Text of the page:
National Writing Project

Ordinary Lives Illuminated: Writing Oral History

By: Jean Gandesbery
Publication: The Quarterly, Vol. 12, No. 1
Date: Winter 1990

Summary: Gandesbery argues that students introduced to oral history writing learn to attend closely to the stories of others, and discover that "ordinary lives" are not ordinary at all.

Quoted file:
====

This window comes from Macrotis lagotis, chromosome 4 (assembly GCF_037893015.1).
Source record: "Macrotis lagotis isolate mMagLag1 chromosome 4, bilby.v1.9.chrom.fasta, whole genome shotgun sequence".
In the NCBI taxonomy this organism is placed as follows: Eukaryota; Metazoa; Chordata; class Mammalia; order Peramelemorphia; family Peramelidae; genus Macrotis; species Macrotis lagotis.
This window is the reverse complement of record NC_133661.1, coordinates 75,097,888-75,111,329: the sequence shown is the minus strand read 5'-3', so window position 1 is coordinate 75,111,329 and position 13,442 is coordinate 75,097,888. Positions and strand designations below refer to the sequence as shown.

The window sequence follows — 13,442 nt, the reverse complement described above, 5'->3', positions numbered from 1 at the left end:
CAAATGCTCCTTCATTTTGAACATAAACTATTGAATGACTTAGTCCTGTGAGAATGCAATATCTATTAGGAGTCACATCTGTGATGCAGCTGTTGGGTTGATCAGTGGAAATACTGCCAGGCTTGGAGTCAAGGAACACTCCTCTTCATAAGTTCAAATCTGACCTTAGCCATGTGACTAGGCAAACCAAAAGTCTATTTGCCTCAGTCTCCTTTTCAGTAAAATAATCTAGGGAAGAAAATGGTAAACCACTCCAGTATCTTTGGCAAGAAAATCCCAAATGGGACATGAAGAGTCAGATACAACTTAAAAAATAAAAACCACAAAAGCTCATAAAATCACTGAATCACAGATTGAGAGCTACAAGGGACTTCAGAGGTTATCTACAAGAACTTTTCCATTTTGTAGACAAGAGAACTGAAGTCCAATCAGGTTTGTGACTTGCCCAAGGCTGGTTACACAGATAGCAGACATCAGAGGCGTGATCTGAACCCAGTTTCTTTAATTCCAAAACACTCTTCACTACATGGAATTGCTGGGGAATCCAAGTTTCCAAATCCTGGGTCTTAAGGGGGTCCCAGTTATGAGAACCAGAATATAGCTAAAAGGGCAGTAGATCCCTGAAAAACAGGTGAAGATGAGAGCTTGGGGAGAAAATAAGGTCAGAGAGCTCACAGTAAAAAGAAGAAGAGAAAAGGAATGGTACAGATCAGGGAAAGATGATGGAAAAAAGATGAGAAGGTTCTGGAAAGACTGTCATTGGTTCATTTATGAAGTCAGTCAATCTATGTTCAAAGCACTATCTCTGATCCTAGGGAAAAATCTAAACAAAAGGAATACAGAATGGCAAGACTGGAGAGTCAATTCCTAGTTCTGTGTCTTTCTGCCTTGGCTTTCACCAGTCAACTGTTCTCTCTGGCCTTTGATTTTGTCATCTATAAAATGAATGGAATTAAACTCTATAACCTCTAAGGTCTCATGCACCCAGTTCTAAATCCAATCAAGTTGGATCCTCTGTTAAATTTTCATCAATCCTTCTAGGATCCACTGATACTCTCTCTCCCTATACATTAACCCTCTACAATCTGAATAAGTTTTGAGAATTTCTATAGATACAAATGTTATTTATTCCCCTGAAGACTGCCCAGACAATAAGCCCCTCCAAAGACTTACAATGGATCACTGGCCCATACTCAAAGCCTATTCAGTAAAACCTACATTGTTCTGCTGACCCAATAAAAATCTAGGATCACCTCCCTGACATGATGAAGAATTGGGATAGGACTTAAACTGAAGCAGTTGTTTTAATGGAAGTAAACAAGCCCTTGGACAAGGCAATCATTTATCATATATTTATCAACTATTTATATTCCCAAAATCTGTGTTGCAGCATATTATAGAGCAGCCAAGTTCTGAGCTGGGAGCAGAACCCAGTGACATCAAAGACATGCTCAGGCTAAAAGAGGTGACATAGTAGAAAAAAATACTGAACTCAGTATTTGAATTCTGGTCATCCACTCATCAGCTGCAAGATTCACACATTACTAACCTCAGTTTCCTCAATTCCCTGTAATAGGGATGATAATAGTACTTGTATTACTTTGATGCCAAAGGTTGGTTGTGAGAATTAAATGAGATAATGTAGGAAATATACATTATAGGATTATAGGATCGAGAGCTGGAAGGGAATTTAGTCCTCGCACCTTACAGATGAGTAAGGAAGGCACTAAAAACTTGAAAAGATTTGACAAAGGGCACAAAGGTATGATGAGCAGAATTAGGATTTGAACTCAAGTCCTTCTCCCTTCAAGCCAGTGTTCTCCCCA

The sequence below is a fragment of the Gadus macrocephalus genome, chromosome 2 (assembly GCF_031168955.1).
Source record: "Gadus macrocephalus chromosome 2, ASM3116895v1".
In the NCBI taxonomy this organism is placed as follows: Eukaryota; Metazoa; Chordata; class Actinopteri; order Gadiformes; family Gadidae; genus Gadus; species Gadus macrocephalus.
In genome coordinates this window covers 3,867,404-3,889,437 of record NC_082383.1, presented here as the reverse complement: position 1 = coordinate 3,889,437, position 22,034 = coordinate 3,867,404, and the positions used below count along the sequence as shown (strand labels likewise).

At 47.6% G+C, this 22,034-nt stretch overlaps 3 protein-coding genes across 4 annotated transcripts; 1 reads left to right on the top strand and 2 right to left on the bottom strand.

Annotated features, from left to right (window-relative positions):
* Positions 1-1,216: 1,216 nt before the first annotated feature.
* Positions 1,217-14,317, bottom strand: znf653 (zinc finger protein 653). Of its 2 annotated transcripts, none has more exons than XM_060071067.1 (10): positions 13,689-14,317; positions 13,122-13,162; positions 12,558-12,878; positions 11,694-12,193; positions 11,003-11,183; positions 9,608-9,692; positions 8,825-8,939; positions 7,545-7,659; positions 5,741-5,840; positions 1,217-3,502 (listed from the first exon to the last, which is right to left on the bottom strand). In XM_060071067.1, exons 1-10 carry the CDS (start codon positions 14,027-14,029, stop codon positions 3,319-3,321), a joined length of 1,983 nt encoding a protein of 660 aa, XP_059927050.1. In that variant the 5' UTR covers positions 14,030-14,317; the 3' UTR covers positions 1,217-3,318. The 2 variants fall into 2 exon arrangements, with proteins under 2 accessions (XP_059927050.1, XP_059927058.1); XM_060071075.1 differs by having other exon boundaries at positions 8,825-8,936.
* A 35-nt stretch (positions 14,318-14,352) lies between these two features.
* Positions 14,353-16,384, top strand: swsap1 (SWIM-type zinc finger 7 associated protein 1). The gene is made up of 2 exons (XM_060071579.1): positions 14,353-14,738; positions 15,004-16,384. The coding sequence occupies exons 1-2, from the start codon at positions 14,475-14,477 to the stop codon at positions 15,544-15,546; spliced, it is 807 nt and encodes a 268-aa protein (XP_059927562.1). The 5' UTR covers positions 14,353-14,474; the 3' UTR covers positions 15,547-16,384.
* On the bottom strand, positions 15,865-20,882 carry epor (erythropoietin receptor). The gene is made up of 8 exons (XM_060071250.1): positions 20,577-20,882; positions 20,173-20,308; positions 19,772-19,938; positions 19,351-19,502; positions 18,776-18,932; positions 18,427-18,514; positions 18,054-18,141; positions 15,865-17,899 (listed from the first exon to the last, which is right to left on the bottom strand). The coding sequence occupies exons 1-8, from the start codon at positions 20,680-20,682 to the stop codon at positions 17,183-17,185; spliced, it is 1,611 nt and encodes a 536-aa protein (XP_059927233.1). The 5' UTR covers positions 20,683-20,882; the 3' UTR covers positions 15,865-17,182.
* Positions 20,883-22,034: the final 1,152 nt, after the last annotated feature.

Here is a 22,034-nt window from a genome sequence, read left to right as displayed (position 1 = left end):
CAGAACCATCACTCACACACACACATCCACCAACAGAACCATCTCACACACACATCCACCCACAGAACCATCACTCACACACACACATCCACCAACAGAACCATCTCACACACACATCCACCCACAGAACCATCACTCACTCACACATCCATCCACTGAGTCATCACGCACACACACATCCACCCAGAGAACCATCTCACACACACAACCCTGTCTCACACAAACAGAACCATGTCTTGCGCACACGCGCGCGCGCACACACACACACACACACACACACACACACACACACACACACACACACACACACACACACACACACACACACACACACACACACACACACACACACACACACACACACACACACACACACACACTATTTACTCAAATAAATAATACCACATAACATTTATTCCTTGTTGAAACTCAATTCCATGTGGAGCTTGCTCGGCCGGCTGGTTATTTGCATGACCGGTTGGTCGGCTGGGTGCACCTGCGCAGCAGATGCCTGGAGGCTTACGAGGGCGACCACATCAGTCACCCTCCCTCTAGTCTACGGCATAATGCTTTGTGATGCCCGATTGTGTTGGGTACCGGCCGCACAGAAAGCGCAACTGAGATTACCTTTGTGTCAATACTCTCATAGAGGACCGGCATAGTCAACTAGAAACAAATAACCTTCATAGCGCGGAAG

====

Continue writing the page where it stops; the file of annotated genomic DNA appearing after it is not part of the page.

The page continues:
In approaching the assignments of oral history in my writing classes, I have purposely constructed the assignment to be as open-ended as possible, with only one stricture: students must feel attracted to their subject's potential story, to his or her relationship to the past or to the themes the story suggests, such as major changes in the person's life or critical decisions that the person has made. While every person has a story to tell,... I have found that by insisting that students be acquainted with and interested in their selected subjects, the possibility of capricious choice is eliminated. When students feel that their subject is interesting, they tend to ask promising questions and listen carefully to their subject's replies.

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